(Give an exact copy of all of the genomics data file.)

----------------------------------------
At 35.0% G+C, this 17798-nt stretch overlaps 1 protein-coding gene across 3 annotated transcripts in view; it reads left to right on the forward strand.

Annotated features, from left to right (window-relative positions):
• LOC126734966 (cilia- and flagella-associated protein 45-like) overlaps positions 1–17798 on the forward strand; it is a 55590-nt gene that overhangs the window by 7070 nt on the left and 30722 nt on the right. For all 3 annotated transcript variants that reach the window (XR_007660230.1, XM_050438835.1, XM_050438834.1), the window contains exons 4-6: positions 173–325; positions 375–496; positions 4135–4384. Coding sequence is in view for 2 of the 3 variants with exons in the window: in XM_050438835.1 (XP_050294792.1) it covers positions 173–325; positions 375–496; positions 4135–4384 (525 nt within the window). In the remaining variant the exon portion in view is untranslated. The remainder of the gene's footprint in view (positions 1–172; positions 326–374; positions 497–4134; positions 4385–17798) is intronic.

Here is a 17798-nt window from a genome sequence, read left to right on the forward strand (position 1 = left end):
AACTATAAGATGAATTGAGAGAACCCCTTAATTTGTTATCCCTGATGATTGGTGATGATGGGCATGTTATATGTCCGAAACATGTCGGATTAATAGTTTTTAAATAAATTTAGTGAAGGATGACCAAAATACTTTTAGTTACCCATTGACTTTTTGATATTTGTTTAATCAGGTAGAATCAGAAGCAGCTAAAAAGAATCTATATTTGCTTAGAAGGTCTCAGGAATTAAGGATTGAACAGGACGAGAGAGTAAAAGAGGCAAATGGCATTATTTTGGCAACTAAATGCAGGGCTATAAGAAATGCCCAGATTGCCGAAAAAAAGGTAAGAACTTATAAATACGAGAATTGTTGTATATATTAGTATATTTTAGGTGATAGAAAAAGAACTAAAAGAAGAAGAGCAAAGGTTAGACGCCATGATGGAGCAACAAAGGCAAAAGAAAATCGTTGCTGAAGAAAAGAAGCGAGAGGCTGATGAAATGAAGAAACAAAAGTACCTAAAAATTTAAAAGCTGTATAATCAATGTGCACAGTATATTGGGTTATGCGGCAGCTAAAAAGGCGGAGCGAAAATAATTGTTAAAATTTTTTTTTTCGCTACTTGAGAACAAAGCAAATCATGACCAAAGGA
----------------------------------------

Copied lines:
At 35.0% G+C, this 17798-nt stretch overlaps 1 protein-coding gene across 3 annotated transcripts in view; it reads left to right on the forward strand.

Annotated features, from left to right (window-relative positions):
• LOC126734966 (cilia- and flagella-associated protein 45-like) overlaps positions 1–17798 on the forward strand; it is a 55590-nt gene that overhangs the window by 7070 nt on the left and 30722 nt on the right. For all 3 annotated transcript variants that reach the window (XR_007660230.1, XM_050438835.1, XM_050438834.1), the window contains exons 4-6: positions 173–325; positions 375–496; positions 4135–4384. Coding sequence is in view for 2 of the 3 variants with exons in the window: in XM_050438835.1 (XP_050294792.1) it covers positions 173–325; positions 375–496; positions 4135–4384 (525 nt within the window). In the remaining variant the exon portion in view is untranslated. The remainder of the gene's footprint in view (positions 1–172; positions 326–374; positions 497–4134; positions 4385–17798) is intronic.

Here is a 17798-nt window from a genome sequence, read left to right on the forward strand (position 1 = left end):
AACTATAAGATGAATTGAGAGAACCCCTTAATTTGTTATCCCTGATGATTGGTGATGATGGGCATGTTATATGTCCGAAACATGTCGGATTAATAGTTTTTAAATAAATTTAGTGAAGGATGACCAAAATACTTTTAGTTACCCATTGACTTTTTGATATTTGTTTAATCAGGTAGAATCAGAAGCAGCTAAAAAGAATCTATATTTGCTTAGAAGGTCTCAGGAATTAAGGATTGAACAGGACGAGAGAGTAAAAGAGGCAAATGGCATTATTTTGGCAACTAAATGCAGGGCTATAAGAAATGCCCAGATTGCCGAAAAAAAGGTAAGAACTTATAAATACGAGAATTGTTGTATATATTAGTATATTTTAGGTGATAGAAAAAGAACTAAAAGAAGAAGAGCAAAGGTTAGACGCCATGATGGAGCAACAAAGGCAAAAGAAAATCGTTGCTGAAGAAAAGAAGCGAGAGGCTGATGAAATGAAGAAACAAAAGTACCTAAAAATTTAAAAGCTGTATAATCAATGTGCACAGTATATTGGGTTATGCGGCAGCTAAAAAGGCGGAGCGAAAATAATTGTTAAAATTTTTTTTTTCGCTACTTGAGAACAAAGCAAATCATGACCAAAGGA